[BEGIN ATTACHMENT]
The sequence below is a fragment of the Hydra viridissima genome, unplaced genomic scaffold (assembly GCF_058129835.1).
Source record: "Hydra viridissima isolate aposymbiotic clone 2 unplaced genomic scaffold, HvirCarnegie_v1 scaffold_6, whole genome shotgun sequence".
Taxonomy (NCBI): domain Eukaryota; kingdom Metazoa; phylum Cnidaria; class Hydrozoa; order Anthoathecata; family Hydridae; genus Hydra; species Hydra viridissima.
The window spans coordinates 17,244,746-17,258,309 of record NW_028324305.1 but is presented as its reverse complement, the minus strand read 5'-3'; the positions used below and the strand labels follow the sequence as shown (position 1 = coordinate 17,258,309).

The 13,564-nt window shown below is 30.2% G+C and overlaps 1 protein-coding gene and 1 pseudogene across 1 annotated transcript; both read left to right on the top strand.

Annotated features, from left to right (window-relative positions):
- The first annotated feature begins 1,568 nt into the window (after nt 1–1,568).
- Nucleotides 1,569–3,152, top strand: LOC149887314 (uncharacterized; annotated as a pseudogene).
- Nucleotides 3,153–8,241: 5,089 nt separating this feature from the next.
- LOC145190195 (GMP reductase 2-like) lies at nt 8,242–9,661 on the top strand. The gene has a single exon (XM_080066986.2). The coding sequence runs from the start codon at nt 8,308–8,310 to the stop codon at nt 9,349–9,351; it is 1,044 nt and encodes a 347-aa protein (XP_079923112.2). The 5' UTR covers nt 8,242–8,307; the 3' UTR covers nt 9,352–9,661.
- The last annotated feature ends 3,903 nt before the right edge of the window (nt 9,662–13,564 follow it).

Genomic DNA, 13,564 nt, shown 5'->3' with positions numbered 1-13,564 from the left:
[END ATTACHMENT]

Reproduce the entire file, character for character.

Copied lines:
The sequence below is a fragment of the Hydra viridissima genome, unplaced genomic scaffold (assembly GCF_058129835.1).
Source record: "Hydra viridissima isolate aposymbiotic clone 2 unplaced genomic scaffold, HvirCarnegie_v1 scaffold_6, whole genome shotgun sequence".
Taxonomy (NCBI): domain Eukaryota; kingdom Metazoa; phylum Cnidaria; class Hydrozoa; order Anthoathecata; family Hydridae; genus Hydra; species Hydra viridissima.
The window spans coordinates 17,244,746-17,258,309 of record NW_028324305.1 but is presented as its reverse complement, the minus strand read 5'-3'; the positions used below and the strand labels follow the sequence as shown (position 1 = coordinate 17,258,309).

The 13,564-nt window shown below is 30.2% G+C and overlaps 1 protein-coding gene and 1 pseudogene across 1 annotated transcript; both read left to right on the top strand.

Annotated features, from left to right (window-relative positions):
- The first annotated feature begins 1,568 nt into the window (after nt 1–1,568).
- Nucleotides 1,569–3,152, top strand: LOC149887314 (uncharacterized; annotated as a pseudogene).
- Nucleotides 3,153–8,241: 5,089 nt separating this feature from the next.
- LOC145190195 (GMP reductase 2-like) lies at nt 8,242–9,661 on the top strand. The gene has a single exon (XM_080066986.2). The coding sequence runs from the start codon at nt 8,308–8,310 to the stop codon at nt 9,349–9,351; it is 1,044 nt and encodes a 347-aa protein (XP_079923112.2). The 5' UTR covers nt 8,242–8,307; the 3' UTR covers nt 9,352–9,661.
- The last annotated feature ends 3,903 nt before the right edge of the window (nt 9,662–13,564 follow it).

Genomic DNA, 13,564 nt, shown 5'->3' with positions numbered 1-13,564 from the left: